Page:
In the wake of today’s financial report that reveals falling Wii hardware and software sales, analyst Michael Pachter has told MCV that Nintendo is leaving it far too late to reveal its successor to its popular home console.
In the last financial year Wii software unit sales fell to 192m, down from 205m the year before. That’s despite the sale of an additional 2.5m Wii consoles – a fact that should naturally lead to growing software sales.
Total Wii sales stand at 71m. Nintendo’s own forecasts predict that number reaching 88m by the end of fiscal 2011 with software sales of 165m units. As Pachter points out, this represents a ratio of around two games to every console. Two years ago this ratio was four games sold for every console.
“That decline is a serious problem for their profitability and suggests that the Wii audience is just not buying software,” Pachter told MCV. “The reason for this is clear: the software being created is just not interesting enough or compelling enough to drive Wii owners to buy more than two per year, and most of those purchases are first party software.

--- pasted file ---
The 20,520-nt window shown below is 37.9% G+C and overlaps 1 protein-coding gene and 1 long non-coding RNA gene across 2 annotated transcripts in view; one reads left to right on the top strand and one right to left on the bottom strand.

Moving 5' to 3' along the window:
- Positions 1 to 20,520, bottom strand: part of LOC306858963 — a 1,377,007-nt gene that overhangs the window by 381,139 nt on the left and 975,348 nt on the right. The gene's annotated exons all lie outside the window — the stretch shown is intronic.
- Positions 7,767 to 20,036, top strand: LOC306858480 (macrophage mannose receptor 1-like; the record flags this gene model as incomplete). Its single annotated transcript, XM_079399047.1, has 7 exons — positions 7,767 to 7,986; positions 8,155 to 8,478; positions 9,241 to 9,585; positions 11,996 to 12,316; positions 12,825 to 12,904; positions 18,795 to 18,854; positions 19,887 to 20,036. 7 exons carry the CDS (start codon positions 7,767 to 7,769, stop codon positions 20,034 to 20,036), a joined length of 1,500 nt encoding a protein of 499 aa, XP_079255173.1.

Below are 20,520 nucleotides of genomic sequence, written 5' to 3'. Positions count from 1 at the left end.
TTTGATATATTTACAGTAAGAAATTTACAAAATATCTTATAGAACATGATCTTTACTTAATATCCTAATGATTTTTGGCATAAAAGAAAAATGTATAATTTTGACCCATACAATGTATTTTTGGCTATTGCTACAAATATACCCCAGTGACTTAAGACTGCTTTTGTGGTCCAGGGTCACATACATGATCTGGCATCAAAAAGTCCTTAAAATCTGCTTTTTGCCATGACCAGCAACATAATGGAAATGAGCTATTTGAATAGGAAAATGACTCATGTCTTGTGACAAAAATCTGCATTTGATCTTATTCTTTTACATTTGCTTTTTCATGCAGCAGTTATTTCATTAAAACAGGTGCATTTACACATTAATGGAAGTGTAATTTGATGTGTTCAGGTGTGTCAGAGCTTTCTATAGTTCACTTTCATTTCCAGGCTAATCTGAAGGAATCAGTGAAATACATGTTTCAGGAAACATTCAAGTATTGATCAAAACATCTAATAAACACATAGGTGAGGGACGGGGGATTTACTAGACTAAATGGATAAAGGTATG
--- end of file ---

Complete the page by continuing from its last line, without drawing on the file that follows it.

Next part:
“We can blame the third party publishers for making shovelware, or for misjudging the Wii market, but the simple fact is that the publishers have to develop completely separate games for the Wii because its CPU is not powerful.”
Pachter goes on to add that if Nintendo were to bring forward the release of a successor to Wii it could help to reverse this trend.
“If Nintendo introduces a Wii 2 that is similar in processing power to the PS3 or 360, there would be far more games made for all three platforms, and Nintendo would see attach rates and royalties rise, driving profits higher,” he added.
“With all that said, I think that the company intends to remain complacent about its hardware leadership position, and expect it to wait too long to introduce another console. It’s too bad, as I think that the right business decision is to launch a Wii HD this year, but they appear to disagree with me.”